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NVIDIA is testing its driverless car tech in California

You might see a car with a familiar logo driving around if you’re in California. The state’s DMV has added NVIDIA to the list of companies that can test their self-driving technologies on its roads, and according to The Verge, it wasted no time to get the ball rolling. While NVIDIA isn’t exactly an auto company, it designed processors for self-driving vehicles and put its own test car together, so it can take its autonomous technologies for a spin when needed. Back in September, it also announced that it’s working with Baidu to create an AI platform for driverless cars.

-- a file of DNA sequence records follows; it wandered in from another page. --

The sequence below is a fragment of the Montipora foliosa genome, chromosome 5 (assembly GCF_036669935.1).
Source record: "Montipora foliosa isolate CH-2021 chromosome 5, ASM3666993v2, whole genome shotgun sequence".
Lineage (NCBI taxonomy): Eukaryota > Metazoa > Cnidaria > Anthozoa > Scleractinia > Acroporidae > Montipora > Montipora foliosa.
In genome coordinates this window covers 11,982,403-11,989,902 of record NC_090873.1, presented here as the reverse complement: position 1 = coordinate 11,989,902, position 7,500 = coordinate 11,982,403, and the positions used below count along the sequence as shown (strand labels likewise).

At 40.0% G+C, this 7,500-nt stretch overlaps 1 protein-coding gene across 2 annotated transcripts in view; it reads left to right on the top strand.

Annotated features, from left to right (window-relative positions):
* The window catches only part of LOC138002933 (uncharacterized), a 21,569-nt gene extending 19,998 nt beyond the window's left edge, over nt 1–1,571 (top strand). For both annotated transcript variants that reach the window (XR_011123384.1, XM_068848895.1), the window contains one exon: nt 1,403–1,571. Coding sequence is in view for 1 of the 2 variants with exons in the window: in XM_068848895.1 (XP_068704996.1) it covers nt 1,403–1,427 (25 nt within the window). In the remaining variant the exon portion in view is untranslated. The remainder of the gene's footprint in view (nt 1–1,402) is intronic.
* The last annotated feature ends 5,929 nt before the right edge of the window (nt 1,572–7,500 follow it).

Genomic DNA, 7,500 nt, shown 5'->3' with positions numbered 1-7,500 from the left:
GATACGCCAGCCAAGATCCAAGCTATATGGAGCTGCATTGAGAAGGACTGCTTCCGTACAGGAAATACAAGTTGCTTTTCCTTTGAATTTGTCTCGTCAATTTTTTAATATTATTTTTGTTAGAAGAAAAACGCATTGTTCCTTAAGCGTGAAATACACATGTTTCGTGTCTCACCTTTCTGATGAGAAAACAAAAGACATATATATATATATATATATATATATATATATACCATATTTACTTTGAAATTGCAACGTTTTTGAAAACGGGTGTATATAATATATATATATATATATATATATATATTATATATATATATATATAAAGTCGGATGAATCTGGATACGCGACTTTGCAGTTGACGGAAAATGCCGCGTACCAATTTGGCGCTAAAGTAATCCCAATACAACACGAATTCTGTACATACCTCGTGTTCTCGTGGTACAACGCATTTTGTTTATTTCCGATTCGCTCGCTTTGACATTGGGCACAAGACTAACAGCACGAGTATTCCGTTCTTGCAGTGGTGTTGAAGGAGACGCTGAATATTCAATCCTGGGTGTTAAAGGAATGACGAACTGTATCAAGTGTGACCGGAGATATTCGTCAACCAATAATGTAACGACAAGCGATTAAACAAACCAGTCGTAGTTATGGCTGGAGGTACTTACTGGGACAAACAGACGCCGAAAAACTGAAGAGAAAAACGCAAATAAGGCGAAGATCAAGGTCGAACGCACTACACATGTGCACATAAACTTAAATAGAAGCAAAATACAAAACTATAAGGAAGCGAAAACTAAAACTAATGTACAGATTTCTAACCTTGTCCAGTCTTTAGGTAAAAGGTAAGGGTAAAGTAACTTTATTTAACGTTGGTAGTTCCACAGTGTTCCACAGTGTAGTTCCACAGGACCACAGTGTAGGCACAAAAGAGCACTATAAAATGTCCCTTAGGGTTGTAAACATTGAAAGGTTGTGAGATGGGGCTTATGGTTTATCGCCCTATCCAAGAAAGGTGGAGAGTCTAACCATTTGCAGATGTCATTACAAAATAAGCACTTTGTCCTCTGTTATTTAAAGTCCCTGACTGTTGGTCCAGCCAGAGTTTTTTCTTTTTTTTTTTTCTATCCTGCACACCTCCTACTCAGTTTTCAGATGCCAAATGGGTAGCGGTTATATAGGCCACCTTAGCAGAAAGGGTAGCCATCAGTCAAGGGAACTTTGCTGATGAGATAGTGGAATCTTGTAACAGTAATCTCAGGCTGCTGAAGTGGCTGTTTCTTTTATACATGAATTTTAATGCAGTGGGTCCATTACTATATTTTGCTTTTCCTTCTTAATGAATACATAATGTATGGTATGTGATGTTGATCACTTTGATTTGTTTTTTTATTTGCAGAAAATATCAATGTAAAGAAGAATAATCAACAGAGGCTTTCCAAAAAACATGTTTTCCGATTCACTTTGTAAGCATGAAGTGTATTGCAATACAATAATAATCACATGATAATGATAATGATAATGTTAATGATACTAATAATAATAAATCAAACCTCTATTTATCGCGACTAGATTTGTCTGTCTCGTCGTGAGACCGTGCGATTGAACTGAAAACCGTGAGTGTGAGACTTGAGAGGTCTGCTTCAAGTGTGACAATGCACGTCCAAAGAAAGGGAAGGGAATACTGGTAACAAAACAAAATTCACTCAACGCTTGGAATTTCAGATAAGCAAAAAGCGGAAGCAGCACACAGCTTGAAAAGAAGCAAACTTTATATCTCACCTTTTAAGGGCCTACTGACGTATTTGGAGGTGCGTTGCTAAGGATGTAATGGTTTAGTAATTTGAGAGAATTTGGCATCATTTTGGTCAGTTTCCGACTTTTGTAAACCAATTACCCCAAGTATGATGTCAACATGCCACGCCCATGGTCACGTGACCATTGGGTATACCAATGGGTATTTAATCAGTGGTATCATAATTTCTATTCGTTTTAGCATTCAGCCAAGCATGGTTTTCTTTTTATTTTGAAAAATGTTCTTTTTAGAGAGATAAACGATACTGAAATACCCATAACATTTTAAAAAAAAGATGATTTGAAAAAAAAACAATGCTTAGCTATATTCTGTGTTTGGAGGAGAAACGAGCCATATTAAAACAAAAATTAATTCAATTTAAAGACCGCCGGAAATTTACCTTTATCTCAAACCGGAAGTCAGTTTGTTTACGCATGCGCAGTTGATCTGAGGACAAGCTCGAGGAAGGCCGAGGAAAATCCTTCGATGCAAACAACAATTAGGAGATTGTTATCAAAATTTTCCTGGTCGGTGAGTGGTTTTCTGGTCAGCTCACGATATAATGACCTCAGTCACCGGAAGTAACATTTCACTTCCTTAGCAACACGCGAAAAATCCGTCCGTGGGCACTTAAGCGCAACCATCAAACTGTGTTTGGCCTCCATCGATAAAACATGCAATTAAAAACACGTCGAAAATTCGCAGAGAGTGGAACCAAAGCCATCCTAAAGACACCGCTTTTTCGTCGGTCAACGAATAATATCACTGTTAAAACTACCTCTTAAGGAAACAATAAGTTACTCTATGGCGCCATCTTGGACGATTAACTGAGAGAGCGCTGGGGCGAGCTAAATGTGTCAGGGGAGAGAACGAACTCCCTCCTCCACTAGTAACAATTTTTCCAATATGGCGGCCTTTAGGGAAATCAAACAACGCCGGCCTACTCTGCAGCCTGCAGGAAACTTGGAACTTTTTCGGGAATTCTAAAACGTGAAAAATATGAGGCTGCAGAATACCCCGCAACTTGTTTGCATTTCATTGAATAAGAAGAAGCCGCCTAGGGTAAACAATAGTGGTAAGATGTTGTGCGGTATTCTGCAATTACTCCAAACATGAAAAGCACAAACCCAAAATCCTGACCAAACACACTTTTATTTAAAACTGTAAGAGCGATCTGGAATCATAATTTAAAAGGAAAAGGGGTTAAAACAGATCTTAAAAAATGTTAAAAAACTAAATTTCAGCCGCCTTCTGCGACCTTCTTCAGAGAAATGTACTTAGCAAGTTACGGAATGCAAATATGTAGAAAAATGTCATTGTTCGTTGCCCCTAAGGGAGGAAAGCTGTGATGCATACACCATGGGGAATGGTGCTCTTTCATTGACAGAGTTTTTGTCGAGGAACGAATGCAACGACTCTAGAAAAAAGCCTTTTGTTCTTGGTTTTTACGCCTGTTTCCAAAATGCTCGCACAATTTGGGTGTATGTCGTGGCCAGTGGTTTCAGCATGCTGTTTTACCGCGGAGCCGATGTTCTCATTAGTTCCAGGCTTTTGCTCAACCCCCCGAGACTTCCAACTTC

Automakers serious about their self-driving aspirations typically head to California for testing. Just recently, the state granted two little-known automakers (Wheego and Valeo) permission to do test drives on its roads, but its complete list includes bigger names, including Google, Honda, Ford, Mercedes, BMW and NVIDIA’s partner Baidu. You can watch NVIDIA’s AI test car named BB8 learn from a human driver in the video below:

Via: The Verge

Source: DMV


Twitter says no to law enforcement protest policing tool

Twitter has cut off access for a tool that law enforcement was using to monitor the social network for protest-specific keywords. Those included “Mikebrown,” “Blacklivesmatter” and “imunarmed” according to documents obtained by The Daily Dot. Media Sonar has been selling social media surveillance software to police departments for thousands of dollars. Twitter, for its part, cut off the firm’s API keys in October and has vowed to terminate Media Sonar’s attempts at making more.